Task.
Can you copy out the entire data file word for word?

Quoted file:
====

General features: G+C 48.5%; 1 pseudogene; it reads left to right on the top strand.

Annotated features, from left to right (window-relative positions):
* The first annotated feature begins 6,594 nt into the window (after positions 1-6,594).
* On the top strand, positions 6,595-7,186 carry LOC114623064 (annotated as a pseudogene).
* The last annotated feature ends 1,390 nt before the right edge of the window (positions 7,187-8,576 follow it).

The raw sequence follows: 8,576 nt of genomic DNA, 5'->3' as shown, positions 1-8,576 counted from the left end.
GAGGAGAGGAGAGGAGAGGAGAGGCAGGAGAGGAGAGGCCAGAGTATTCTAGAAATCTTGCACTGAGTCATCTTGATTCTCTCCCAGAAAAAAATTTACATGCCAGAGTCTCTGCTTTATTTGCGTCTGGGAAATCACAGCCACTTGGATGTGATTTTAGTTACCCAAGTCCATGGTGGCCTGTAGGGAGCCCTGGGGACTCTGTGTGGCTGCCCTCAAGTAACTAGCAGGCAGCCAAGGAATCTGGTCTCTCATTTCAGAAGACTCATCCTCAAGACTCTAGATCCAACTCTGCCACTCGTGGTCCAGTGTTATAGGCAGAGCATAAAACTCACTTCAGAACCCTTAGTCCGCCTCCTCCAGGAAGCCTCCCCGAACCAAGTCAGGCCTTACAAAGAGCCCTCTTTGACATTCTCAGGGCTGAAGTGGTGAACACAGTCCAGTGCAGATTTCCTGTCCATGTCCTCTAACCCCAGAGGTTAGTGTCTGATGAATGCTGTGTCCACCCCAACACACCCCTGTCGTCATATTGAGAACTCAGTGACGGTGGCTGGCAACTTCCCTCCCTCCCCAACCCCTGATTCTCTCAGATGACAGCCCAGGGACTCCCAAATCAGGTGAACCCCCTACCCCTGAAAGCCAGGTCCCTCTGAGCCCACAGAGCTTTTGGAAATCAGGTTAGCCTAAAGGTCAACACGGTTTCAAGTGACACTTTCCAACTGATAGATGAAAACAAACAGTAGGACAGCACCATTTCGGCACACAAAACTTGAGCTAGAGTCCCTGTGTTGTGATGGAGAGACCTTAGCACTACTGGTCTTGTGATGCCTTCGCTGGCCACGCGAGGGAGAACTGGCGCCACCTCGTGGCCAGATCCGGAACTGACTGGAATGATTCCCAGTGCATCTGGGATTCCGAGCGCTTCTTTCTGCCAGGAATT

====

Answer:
General features: G+C 48.5%; 1 pseudogene; it reads left to right on the top strand.

Annotated features, from left to right (window-relative positions):
* The first annotated feature begins 6,594 nt into the window (after positions 1-6,594).
* On the top strand, positions 6,595-7,186 carry LOC114623064 (annotated as a pseudogene).
* The last annotated feature ends 1,390 nt before the right edge of the window (positions 7,187-8,576 follow it).

The raw sequence follows: 8,576 nt of genomic DNA, 5'->3' as shown, positions 1-8,576 counted from the left end.
GAGGAGAGGAGAGGAGAGGAGAGGCAGGAGAGGAGAGGCCAGAGTATTCTAGAAATCTTGCACTGAGTCATCTTGATTCTCTCCCAGAAAAAAATTTACATGCCAGAGTCTCTGCTTTATTTGCGTCTGGGAAATCACAGCCACTTGGATGTGATTTTAGTTACCCAAGTCCATGGTGGCCTGTAGGGAGCCCTGGGGACTCTGTGTGGCTGCCCTCAAGTAACTAGCAGGCAGCCAAGGAATCTGGTCTCTCATTTCAGAAGACTCATCCTCAAGACTCTAGATCCAACTCTGCCACTCGTGGTCCAGTGTTATAGGCAGAGCATAAAACTCACTTCAGAACCCTTAGTCCGCCTCCTCCAGGAAGCCTCCCCGAACCAAGTCAGGCCTTACAAAGAGCCCTCTTTGACATTCTCAGGGCTGAAGTGGTGAACACAGTCCAGTGCAGATTTCCTGTCCATGTCCTCTAACCCCAGAGGTTAGTGTCTGATGAATGCTGTGTCCACCCCAACACACCCCTGTCGTCATATTGAGAACTCAGTGACGGTGGCTGGCAACTTCCCTCCCTCCCCAACCCCTGATTCTCTCAGATGACAGCCCAGGGACTCCCAAATCAGGTGAACCCCCTACCCCTGAAAGCCAGGTCCCTCTGAGCCCACAGAGCTTTTGGAAATCAGGTTAGCCTAAAGGTCAACACGGTTTCAAGTGACACTTTCCAACTGATAGATGAAAACAAACAGTAGGACAGCACCATTTCGGCACACAAAACTTGAGCTAGAGTCCCTGTGTTGTGATGGAGAGACCTTAGCACTACTGGTCTTGTGATGCCTTCGCTGGCCACGCGAGGGAGAACTGGCGCCACCTCGTGGCCAGATCCGGAACTGACTGGAATGATTCCCAGTGCATCTGGGATTCCGAGCGCTTCTTTCTGCCAGGAATT